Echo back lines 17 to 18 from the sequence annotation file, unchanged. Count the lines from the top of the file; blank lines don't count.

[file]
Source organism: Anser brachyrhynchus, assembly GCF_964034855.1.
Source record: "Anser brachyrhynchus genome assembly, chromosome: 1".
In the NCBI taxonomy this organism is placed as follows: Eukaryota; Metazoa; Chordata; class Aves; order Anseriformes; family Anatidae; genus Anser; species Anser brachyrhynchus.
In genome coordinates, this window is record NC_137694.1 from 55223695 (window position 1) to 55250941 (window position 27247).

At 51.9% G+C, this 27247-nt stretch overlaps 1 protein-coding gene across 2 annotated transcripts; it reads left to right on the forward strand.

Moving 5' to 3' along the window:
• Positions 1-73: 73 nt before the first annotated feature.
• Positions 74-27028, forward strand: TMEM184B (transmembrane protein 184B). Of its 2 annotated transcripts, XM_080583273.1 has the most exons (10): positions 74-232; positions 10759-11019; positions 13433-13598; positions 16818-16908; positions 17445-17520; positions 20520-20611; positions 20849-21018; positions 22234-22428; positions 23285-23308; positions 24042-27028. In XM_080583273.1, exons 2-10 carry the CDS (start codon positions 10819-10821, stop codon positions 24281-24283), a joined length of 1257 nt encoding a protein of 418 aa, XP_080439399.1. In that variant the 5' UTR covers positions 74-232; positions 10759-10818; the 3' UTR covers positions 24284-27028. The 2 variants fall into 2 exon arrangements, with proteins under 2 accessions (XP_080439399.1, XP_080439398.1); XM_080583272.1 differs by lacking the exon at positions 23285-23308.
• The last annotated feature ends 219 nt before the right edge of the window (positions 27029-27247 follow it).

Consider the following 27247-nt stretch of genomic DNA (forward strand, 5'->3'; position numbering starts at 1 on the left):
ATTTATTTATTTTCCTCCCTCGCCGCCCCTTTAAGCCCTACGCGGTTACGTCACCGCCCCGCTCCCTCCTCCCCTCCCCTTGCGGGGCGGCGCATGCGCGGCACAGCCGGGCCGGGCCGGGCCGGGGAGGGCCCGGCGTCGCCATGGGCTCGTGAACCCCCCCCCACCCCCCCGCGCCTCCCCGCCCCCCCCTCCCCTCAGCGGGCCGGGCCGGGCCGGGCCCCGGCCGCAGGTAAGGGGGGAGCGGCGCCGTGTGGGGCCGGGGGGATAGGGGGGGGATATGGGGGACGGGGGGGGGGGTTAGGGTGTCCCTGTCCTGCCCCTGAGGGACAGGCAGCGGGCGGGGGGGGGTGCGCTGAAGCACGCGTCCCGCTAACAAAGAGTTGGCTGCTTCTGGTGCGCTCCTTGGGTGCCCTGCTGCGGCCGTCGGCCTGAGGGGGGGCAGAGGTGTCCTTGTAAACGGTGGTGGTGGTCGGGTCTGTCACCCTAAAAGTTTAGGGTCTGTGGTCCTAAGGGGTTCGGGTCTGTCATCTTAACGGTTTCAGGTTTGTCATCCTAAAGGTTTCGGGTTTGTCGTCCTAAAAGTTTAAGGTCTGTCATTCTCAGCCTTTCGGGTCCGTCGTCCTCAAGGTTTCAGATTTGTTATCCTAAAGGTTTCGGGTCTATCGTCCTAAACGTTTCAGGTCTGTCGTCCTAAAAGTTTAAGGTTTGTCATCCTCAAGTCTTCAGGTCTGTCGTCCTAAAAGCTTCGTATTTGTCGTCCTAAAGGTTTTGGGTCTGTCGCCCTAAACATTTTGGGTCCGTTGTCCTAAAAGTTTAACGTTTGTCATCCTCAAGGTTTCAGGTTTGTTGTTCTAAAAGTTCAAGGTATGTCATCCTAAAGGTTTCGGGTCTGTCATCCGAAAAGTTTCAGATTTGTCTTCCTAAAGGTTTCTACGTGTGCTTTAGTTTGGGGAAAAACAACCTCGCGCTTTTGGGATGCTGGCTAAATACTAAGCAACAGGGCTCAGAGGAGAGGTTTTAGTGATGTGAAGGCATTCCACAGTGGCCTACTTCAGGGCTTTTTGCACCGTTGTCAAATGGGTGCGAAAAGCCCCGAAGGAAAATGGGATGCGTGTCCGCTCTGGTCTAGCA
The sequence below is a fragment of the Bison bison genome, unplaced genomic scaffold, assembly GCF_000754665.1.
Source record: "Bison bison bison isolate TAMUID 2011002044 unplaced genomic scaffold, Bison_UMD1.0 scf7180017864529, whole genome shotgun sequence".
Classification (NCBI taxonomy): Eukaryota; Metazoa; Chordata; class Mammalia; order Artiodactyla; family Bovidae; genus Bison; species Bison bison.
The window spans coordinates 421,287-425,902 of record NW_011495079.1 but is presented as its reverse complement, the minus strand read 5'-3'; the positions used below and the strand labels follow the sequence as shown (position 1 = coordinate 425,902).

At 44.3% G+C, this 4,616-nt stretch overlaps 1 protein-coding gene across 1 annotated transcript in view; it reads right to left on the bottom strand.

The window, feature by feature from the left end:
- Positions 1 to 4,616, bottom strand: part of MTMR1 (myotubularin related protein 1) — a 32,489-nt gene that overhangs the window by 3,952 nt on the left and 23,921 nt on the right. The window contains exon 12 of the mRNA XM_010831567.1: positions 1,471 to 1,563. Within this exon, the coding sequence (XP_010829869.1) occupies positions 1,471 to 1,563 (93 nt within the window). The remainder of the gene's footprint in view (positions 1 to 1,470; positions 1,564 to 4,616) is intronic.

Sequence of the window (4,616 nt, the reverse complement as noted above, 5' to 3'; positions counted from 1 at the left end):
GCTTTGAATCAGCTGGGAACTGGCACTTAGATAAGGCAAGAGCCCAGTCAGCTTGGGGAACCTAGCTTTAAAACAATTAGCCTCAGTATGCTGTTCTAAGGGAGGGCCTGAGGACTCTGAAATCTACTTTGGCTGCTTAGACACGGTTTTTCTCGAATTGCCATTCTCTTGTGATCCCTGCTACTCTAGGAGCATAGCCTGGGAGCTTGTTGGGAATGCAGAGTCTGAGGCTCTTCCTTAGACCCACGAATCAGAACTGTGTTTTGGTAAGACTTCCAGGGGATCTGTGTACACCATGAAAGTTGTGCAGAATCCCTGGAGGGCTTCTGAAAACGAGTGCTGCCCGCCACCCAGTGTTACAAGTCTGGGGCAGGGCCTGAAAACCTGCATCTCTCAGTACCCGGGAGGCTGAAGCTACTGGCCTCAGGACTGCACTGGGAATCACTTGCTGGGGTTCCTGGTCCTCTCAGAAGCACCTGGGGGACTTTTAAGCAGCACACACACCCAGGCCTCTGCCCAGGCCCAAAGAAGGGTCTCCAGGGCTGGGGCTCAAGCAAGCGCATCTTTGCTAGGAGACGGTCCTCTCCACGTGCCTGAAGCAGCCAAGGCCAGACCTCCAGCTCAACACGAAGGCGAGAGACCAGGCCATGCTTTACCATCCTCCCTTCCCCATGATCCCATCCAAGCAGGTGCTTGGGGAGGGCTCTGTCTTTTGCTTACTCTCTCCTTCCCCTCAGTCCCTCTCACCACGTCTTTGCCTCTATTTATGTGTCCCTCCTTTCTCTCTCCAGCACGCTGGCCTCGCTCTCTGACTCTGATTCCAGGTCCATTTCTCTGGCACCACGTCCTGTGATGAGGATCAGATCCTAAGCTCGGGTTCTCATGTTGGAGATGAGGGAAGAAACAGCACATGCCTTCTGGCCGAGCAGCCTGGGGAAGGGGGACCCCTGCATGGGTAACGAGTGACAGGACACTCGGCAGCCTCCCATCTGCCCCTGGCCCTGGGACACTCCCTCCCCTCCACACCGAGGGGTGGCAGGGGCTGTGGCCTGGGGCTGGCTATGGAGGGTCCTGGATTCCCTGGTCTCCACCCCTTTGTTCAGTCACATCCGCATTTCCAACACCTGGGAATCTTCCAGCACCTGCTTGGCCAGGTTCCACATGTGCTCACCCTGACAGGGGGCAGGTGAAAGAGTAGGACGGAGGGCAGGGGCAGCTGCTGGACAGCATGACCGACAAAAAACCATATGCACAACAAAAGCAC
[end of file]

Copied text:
The window, feature by feature from the left end:
- Positions 1 to 4,616, bottom strand: part of MTMR1 (myotubularin related protein 1) — a 32,489-nt gene that overhangs the window by 3,952 nt on the left and 23,921 nt on the right. The window contains exon 12 of the mRNA XM_010831567.1: positions 1,471 to 1,563. Within this exon, the coding sequence (XP_010829869.1) occupies positions 1,471 to 1,563 (93 nt within the window). The remainder of the gene's footprint in view (positions 1 to 1,470; positions 1,564 to 4,616) is intronic.